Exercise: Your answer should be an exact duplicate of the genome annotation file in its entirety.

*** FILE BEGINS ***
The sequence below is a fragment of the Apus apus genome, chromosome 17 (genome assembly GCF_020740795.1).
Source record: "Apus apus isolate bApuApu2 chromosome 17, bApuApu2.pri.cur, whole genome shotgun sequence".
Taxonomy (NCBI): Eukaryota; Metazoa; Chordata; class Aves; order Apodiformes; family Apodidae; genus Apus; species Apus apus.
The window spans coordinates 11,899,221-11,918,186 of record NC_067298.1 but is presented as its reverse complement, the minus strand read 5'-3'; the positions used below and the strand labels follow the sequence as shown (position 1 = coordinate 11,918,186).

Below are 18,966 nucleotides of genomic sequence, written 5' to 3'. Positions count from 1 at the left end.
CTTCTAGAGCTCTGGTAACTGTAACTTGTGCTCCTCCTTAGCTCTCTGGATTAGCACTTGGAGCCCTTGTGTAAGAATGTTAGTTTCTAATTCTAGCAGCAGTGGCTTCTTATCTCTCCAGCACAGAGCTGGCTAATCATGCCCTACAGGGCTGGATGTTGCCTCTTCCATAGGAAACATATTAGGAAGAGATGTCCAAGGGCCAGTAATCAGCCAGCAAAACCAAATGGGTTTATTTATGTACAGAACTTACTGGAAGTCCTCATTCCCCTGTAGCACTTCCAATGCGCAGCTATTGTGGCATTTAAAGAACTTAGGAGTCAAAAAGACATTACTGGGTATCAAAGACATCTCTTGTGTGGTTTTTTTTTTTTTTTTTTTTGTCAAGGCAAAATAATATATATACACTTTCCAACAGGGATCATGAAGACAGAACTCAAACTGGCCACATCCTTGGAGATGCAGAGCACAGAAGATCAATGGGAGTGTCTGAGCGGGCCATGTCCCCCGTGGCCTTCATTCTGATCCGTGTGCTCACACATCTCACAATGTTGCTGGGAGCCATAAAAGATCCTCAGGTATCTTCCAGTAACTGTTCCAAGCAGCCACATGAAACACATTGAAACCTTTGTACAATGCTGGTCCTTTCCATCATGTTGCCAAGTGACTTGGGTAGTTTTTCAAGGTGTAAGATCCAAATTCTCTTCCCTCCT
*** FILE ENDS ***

The sequence below is a fragment of the Apus apus genome, chromosome 17 (genome assembly GCF_020740795.1).
Source record: "Apus apus isolate bApuApu2 chromosome 17, bApuApu2.pri.cur, whole genome shotgun sequence".
Taxonomy (NCBI): Eukaryota; Metazoa; Chordata; class Aves; order Apodiformes; family Apodidae; genus Apus; species Apus apus.
The window spans coordinates 11,899,221-11,918,186 of record NC_067298.1 but is presented as its reverse complement, the minus strand read 5'-3'; the positions used below and the strand labels follow the sequence as shown (position 1 = coordinate 11,918,186).

Below are 18,966 nucleotides of genomic sequence, written 5' to 3'. Positions count from 1 at the left end.
CTTCTAGAGCTCTGGTAACTGTAACTTGTGCTCCTCCTTAGCTCTCTGGATTAGCACTTGGAGCCCTTGTGTAAGAATGTTAGTTTCTAATTCTAGCAGCAGTGGCTTCTTATCTCTCCAGCACAGAGCTGGCTAATCATGCCCTACAGGGCTGGATGTTGCCTCTTCCATAGGAAACATATTAGGAAGAGATGTCCAAGGGCCAGTAATCAGCCAGCAAAACCAAATGGGTTTATTTATGTACAGAACTTACTGGAAGTCCTCATTCCCCTGTAGCACTTCCAATGCGCAGCTATTGTGGCATTTAAAGAACTTAGGAGTCAAAAAGACATTACTGGGTATCAAAGACATCTCTTGTGTGGTTTTTTTTTTTTTTTTTTTTGTCAAGGCAAAATAATATATATACACTTTCCAACAGGGATCATGAAGACAGAACTCAAACTGGCCACATCCTTGGAGATGCAGAGCACAGAAGATCAATGGGAGTGTCTGAGCGGGCCATGTCCCCCGTGGCCTTCATTCTGATCCGTGTGCTCACACATCTCACAATGTTGCTGGGAGCCATAAAAGATCCTCAGGTATCTTCCAGTAACTGTTCCAAGCAGCCACATGAAACACATTGAAACCTTTGTACAATGCTGGTCCTTTCCATCATGTTGCCAAGTGACTTGGGTAGTTTTTCAAGGTGTAAGATCCAAATTCTCTTCCCTCCT